Were more likely to help people with the same name as us.
Shared names prompt good deeds.
When seeking help from a stranger, ask someone who shares your name: people are more likely to assist a namesake, an e-mail study has revealed1.
A shared name indicates two people are likely to share genes, so evolution may have taught us to be nice to our namesakes, suggests psychologist Margo Wilson who carried out the study at McMaster University in Hamilton, Ontario, Canada.
Help’s at handle
The US census records 88,217 surnames, 4,275 female names and 1,219 male names, ranked in order of commonness from Mary to Willodean and James to Broderick.
Wilson and her colleague Kirsten Oates took some names from the top of the charts, such as Jones, Smith, Gary and Nancy and some from between positions 100 and 300, including Andrews, Morrison, and the first names Dwayne and Tracey.
The duo set up e-mail accounts for 223 fictitious people bearing all permutations of common and uncommon names. They then posed as a student seeking information on sports team mascots, and sent out nearly 3,000 requests to strangers sharing either one, both or no names, asking for information on their local mascots.
About 12% of those sharing both names responded, compared with less than 2% of people sharing none. A shared first name or surname got a smaller response, but was better than nothing.
"When both names were shared, some people showed a great deal of excitement," says Wilson. The phantom namesakes received requests for more information about themselves, and their addresses.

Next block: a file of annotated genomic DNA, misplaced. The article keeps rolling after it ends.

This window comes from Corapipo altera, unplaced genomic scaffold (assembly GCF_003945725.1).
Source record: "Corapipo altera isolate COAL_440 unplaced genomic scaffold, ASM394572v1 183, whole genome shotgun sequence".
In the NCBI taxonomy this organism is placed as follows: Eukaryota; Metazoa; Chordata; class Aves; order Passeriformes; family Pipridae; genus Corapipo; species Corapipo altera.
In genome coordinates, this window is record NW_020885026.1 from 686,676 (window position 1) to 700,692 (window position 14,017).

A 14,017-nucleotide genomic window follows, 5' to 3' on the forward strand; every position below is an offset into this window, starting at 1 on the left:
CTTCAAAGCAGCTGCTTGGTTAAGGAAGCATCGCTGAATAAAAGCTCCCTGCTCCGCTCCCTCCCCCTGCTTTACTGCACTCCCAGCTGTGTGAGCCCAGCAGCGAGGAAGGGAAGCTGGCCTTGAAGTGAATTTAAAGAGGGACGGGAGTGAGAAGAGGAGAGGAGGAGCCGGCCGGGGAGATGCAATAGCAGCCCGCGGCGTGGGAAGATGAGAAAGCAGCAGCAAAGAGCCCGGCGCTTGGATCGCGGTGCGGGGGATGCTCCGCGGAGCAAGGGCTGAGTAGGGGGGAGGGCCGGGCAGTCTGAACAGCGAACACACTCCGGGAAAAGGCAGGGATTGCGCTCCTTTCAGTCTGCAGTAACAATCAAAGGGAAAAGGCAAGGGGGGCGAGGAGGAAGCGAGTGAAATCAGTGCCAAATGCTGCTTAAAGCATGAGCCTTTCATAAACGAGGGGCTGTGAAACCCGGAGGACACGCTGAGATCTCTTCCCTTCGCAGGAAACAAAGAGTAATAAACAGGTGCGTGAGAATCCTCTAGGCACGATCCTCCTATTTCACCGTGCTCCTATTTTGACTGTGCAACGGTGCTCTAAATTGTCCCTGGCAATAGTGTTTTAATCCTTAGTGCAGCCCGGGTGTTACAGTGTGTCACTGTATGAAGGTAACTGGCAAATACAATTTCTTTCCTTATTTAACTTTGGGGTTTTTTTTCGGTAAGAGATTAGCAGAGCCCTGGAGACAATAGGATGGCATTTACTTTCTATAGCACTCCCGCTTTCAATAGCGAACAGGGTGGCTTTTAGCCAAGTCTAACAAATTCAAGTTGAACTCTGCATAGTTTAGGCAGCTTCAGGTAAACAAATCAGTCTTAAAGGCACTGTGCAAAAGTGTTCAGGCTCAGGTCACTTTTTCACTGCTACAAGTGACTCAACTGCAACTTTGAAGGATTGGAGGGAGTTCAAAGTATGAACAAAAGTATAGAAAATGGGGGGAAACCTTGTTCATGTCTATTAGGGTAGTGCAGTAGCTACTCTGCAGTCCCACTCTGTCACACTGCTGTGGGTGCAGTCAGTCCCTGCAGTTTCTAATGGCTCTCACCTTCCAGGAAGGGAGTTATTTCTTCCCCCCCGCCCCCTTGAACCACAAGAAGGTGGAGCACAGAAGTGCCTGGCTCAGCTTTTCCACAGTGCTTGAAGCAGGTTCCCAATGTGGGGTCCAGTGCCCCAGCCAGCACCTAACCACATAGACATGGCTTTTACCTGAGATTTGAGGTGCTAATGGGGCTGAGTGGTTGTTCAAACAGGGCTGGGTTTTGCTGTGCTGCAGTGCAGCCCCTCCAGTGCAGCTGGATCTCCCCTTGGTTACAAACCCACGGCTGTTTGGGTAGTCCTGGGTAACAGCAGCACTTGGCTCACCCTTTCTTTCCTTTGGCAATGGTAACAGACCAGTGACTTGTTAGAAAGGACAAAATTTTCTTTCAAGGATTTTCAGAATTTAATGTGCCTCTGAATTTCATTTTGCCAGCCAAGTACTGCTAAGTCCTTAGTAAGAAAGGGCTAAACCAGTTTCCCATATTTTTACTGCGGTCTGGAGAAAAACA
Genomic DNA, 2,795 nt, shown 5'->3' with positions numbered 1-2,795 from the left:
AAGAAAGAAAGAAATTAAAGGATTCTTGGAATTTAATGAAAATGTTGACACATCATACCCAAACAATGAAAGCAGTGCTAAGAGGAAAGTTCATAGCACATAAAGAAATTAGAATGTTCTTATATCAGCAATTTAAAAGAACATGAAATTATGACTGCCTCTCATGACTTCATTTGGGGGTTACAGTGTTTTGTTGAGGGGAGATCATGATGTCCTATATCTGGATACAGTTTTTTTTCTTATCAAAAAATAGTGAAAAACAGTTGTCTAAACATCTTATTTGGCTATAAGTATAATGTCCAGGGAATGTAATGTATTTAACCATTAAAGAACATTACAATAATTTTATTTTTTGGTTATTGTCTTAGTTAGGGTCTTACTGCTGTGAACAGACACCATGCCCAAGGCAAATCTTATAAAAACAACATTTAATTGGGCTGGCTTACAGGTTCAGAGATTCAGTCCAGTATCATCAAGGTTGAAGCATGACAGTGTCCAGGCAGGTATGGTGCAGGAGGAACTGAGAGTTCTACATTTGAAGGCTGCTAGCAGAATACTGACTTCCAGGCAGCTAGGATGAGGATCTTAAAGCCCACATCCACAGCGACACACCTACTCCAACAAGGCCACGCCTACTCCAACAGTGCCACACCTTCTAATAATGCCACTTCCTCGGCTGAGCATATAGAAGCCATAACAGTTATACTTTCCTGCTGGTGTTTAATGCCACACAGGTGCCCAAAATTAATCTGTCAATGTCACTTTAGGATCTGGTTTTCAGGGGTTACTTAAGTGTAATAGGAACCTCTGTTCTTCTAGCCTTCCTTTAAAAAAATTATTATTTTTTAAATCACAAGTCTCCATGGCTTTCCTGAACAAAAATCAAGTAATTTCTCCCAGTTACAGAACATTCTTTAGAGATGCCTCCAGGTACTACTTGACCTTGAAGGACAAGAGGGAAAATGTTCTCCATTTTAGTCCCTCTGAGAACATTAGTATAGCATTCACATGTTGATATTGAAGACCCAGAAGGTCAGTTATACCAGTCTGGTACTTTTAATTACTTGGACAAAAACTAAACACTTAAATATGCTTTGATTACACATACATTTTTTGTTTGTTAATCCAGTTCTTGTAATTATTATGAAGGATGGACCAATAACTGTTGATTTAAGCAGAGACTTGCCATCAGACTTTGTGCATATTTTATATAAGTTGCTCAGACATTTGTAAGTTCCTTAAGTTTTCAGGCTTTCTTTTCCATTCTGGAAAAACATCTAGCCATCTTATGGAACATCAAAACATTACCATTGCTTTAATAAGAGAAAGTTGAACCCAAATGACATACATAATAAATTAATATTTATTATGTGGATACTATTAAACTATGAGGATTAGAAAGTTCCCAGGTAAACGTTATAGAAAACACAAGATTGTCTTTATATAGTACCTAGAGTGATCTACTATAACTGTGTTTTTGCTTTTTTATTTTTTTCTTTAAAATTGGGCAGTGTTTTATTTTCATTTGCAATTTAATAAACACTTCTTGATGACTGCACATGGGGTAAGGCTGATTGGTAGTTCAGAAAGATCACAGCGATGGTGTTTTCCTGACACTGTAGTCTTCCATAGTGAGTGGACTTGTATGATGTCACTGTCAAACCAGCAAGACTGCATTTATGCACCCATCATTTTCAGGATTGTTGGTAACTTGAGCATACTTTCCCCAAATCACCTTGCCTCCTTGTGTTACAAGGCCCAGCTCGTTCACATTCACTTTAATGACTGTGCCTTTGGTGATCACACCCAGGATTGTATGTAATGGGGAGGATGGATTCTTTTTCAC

These results are just what you’d expect, says Christopher Badcock, an evolutionary psychologist at the London School of Economics. "A surname goes down the generations by the same route as the person’s genes," Badcock says.
Women were the most diligent respondents. This sex bias is "baffling", comments ecologist Ben Hatchwell, of the University of Sheffield. Surnames pass down the male line, so you’d expect a name to be a much better guide to a man’s ancestry than a woman’s.
The precise relationship between shared names and genes is still unclear, Hatchwell adds. He also speculates that fashions in first names - such as the spate of Leo’s in Britain, following the birth of Prime Minister Tony Blair’s son - may influence the results.
Previous studies in North America showed that women tend to be families’ ’kin keepers’. They are better at staying in touch with distant relatives, and have a better knowledge of who’s related to whom, although this varies across cultures. Women also seem to be better at social contact in general.
JOHN WHITFIELD | © Nature News Service
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